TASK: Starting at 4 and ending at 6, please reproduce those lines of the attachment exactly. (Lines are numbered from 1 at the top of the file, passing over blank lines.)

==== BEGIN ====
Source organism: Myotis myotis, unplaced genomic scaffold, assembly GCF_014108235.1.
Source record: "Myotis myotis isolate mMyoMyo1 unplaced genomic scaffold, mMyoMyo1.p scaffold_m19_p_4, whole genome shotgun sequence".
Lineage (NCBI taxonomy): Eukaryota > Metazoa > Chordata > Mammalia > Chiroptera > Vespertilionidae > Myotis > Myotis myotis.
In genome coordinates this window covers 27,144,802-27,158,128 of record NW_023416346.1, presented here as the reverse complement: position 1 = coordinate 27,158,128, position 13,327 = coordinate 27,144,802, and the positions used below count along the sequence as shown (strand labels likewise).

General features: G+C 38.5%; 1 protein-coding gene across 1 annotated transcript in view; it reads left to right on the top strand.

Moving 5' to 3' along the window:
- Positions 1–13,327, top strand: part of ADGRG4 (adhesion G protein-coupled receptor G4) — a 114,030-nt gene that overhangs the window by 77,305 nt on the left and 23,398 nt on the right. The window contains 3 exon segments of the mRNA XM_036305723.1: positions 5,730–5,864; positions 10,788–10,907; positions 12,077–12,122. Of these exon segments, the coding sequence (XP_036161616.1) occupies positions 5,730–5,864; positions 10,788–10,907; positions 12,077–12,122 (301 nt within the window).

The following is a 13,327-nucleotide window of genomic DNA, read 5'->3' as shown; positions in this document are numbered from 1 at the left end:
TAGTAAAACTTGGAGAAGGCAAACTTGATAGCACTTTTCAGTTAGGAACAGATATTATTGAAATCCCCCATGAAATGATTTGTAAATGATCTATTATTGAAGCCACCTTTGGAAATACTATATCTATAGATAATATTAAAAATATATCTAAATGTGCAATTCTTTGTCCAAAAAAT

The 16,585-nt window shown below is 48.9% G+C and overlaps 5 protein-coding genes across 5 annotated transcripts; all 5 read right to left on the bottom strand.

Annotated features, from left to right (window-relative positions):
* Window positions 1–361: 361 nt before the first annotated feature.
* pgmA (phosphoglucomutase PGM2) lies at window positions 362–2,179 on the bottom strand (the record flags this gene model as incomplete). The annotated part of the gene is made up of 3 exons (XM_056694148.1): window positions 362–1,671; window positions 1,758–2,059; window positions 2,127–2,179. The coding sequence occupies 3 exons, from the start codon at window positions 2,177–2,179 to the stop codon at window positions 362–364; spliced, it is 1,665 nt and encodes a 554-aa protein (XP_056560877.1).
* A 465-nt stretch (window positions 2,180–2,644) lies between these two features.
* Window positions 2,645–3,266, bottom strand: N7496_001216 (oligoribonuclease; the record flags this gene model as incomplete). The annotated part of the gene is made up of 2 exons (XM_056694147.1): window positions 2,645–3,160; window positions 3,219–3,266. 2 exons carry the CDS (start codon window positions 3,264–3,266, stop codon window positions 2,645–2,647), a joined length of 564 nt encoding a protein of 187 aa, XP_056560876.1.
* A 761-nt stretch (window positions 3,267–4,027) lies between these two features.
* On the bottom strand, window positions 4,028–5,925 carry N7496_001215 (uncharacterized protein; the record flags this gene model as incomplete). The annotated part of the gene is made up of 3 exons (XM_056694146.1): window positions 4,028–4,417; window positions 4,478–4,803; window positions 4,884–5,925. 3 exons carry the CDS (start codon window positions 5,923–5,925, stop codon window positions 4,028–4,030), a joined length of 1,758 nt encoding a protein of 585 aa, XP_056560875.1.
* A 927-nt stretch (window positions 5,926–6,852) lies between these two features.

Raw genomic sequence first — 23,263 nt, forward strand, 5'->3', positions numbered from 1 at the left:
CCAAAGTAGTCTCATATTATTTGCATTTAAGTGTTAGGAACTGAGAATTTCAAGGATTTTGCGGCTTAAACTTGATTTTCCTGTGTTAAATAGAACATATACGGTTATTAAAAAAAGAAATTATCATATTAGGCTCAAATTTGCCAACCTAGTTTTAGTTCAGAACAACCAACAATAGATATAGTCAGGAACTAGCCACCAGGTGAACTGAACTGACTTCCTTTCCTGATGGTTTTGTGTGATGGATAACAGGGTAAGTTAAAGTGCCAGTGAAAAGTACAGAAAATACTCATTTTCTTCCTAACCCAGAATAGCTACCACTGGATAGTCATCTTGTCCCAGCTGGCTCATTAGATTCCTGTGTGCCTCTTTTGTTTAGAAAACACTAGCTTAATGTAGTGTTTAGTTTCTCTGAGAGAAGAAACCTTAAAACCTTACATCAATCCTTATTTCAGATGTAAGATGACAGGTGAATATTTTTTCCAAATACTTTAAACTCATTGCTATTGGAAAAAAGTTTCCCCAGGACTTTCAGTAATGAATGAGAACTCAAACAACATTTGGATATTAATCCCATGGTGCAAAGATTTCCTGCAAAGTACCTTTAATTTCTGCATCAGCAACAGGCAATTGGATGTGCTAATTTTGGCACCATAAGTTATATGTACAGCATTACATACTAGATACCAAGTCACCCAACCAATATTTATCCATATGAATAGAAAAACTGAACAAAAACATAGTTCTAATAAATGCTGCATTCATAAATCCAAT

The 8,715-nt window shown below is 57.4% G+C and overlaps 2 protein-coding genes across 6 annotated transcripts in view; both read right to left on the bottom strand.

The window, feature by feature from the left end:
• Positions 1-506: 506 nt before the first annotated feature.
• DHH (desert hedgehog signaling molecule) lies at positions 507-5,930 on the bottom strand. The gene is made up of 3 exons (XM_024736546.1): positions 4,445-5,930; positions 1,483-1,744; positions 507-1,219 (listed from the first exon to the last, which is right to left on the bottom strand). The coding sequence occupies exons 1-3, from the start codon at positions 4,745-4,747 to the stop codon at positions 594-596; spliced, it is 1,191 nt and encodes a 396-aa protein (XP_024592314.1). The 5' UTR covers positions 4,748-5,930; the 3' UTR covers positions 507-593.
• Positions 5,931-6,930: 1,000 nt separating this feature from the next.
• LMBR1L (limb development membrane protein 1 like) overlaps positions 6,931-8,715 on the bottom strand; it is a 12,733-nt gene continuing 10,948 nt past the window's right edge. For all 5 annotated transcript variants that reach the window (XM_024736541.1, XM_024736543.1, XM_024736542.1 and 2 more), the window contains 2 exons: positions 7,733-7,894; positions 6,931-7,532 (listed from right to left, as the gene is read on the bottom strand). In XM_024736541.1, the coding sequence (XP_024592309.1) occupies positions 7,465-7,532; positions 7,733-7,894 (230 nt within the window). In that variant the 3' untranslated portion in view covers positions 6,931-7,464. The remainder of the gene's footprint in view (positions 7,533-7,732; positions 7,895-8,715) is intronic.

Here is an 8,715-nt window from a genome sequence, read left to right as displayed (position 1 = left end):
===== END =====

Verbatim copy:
In genome coordinates this window covers 27,144,802-27,158,128 of record NW_023416346.1, presented here as the reverse complement: position 1 = coordinate 27,158,128, position 13,327 = coordinate 27,144,802, and the positions used below count along the sequence as shown (strand labels likewise).

General features: G+C 38.5%; 1 protein-coding gene across 1 annotated transcript in view; it reads left to right on the top strand.

Moving 5' to 3' along the window: